Review Resident Evil Least It Looks Good
There are lots of questions to answer when you’re a director-star duo rounding the corner on the fifth entry in a successful action-horror franchise — in this case, Resident Evil: Retribution. How to freshen up the story without just trotting out old plot points? How to bring returning characters back into the fold, even if they’ve been absent for one or more of the intervening films? How to make the action sequences bigger, better and more exciting? But maybe the biggest question of all is, after marriage, babies, life: Can the star still wear the suit?
Milla Jovovich, as Resident Evil heroine Project Alice, can still wear the suit, and how – it’s a sleek latexy thing, adorned strategically with silver buckles, and if the movie’s mechanics are the generic sort overall, Jovovich at least struts through, and over them, with ease.
If you’ve missed one or two of the Resident Evil entries since the original hit big in 2002, there’s no need to worry — so have some of the actors. Reprising roles from one previous Resident Evil film or another are Michelle Rodriguez (Rain, No. 1), Oded Fehr (Carlos, Nos. 2 and 3), Sienna Guillory (Jill, Nos. 2 and 4) and Boris Kodjoe (Luther, No. 4).
Don’t fret, either, if you’ve never seen a Resident Evil movie in your life. A handy prologue, narrated by Alice, lays it all out for you: After security is breached at a genetic-research facility known as the Hive, owned by the Umbrella Corporation, a deadly virus is unleashed upon the human populace, turning them into mutant zombies. For some reason, Alice is resistant to the virus — instead, it gets all cozy with her DNA, giving her superstrength, which she uses to fight the evil Umbrella Corporation and its creepy little-girl hologram figurehead, the Red Queen.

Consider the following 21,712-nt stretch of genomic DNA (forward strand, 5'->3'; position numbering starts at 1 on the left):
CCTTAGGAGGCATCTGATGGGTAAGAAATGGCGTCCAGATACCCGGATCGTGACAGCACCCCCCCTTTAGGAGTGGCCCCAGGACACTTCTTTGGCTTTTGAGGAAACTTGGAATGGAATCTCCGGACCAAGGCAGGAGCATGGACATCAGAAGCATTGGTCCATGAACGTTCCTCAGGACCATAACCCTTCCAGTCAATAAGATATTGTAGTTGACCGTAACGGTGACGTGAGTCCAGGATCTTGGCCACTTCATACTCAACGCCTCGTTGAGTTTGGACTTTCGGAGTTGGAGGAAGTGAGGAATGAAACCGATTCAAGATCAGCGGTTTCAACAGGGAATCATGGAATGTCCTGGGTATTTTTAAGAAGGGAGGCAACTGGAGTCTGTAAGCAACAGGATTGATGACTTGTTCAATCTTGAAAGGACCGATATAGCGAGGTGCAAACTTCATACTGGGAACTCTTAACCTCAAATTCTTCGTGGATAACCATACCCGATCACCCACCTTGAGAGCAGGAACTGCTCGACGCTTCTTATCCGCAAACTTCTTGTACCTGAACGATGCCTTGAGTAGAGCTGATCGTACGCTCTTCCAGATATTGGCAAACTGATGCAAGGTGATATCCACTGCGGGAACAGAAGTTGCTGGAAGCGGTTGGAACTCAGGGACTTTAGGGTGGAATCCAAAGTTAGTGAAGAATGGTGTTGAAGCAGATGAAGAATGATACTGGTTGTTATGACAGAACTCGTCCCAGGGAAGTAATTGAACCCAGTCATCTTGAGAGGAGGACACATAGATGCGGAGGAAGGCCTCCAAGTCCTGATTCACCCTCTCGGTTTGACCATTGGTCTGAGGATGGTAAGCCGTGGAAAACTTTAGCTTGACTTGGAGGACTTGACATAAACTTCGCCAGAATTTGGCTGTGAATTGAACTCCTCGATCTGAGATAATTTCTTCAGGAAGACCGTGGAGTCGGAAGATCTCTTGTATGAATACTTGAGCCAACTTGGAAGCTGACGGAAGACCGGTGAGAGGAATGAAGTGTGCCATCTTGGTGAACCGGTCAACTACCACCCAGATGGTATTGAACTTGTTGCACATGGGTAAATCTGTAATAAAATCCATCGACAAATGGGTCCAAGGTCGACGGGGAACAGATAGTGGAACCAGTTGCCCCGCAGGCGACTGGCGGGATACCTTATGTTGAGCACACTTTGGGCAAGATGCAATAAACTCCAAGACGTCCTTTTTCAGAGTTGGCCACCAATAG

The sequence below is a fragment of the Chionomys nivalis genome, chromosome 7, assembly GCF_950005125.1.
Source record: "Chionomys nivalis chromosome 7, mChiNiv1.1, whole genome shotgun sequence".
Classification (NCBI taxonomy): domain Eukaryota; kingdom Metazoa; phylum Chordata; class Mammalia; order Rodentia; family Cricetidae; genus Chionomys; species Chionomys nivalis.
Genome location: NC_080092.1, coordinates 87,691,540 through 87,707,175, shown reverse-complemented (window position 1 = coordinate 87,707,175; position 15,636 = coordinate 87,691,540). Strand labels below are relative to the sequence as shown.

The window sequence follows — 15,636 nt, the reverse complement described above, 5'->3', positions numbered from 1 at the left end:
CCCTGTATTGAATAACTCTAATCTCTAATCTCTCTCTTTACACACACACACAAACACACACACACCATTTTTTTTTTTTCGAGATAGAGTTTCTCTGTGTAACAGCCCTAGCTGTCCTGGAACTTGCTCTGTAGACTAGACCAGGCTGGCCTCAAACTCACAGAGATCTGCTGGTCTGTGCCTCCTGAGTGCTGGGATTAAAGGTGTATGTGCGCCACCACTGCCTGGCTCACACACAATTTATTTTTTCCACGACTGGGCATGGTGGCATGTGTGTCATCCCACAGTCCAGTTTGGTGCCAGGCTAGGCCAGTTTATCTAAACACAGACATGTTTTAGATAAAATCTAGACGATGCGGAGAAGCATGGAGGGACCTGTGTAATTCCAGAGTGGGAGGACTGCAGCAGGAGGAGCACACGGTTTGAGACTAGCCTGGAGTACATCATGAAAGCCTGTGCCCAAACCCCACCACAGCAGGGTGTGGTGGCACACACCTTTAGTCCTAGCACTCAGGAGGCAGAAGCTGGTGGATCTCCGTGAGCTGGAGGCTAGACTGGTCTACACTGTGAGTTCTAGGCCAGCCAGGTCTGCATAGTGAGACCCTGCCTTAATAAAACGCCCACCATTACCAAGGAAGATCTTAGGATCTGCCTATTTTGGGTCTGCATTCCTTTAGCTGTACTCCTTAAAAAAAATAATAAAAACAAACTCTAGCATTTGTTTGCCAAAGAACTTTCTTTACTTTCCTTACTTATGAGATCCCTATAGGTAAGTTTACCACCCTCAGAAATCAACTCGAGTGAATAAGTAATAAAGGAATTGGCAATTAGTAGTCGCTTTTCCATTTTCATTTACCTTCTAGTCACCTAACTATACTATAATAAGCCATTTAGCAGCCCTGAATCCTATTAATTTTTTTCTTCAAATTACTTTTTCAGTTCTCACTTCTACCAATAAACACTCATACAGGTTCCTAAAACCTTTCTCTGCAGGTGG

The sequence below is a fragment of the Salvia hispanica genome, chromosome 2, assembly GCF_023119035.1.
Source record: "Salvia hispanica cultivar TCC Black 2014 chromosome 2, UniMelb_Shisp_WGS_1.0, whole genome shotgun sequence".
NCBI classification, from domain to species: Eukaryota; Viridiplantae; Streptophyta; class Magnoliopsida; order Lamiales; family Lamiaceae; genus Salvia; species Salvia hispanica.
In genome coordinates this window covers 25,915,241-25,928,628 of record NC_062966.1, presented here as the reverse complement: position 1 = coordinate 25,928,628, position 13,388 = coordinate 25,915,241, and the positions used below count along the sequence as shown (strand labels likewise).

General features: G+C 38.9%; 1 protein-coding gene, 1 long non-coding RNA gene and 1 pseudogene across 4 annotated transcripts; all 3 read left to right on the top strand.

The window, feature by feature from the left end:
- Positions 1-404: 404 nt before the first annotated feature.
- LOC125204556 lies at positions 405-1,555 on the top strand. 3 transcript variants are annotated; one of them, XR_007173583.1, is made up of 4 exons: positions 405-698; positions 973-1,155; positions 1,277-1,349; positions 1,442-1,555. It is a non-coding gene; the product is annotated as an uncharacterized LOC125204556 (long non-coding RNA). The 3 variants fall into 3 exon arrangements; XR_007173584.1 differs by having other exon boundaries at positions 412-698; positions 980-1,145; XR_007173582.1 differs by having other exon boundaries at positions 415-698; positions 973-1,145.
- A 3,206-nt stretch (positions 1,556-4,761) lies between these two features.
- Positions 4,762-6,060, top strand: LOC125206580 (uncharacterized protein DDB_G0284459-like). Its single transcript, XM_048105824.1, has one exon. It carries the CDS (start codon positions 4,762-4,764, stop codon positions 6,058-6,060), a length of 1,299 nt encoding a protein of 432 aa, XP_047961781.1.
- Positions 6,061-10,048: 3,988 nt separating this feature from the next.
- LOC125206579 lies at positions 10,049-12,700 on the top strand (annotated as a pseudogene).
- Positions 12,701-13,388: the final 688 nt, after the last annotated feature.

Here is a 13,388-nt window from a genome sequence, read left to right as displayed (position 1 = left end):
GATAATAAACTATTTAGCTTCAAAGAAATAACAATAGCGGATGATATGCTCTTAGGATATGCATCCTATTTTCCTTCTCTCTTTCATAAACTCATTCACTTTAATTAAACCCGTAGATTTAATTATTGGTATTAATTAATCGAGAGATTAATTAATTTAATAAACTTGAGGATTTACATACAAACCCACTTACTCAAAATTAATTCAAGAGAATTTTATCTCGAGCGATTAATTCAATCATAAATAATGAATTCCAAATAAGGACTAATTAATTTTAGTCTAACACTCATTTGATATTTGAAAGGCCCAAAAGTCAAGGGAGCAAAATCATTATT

In Resident Evil: Retribution, writer-director Paul W.S. Anderson (who has written all five of the movies in the series and directed three) attempts to fill out a flimsy plot structure by making the characters’ comings and goings overly convoluted. So what else is new? One development involves the Umbrella Corporation’s use of clones to test the effectiveness of its viral weapons in simulated versions of locales like New York, Moscow, Tokyo and that nation of lost souls, Suburbia. Anderson has also introduced a new character, Ada Wong (Li Bingbing), who joins Alice’s fight against those evil corporate forces while wearing the unlikeliest of superhero outfits, a brocade stripper dress slit thigh-high and worn with vertiginous heels.
But visually, at least, it all works. Alice and her ragtag assortment of cohorts fend off — in addition to the requisite zombies — a massive creature with a lamprey’s mouth and a slimy, visible brain, and two lumpy behemoths wielding executioner’s pole axes. The movie’s most intriguing sequence comes early on: It’s a flashback — or is it? — of Alice’s life in suburbia (or should that be Suburbia?) in the days before the virus hit. She has blonde mom hair, she’s married to a dreamboat husband (played by Fehr), and she has a young daughter, Becky (Aryana Engineer), who happens to be deaf. Alice doesn’t remain blonde-mom Alice for long, but even after she’s returned to being black-latex Alice, she retains motherly feelings toward Becky, striving to protect the girl from all that free-floating resident evil.
Alice’s maternal instincts are reminiscent of Ellen Ripley’s toward Newt in James Cameron’s Aliens, which is probably intentional. Anderson also borrows, perhaps subconsciously, from sources ranging from Kill Bill 1 to the ’60s British import TV show The Avengers — but that’s part of the game in the world of quick-and-dirty, if visually extravagant, action fantasies. The picture doesn’t necessarily click into a cohesive whole, but then, it doesn’t have to. And it sets the stage handily for a Resident Evil 6, provided Jovovich can still fit into the suit, and you can bet she will.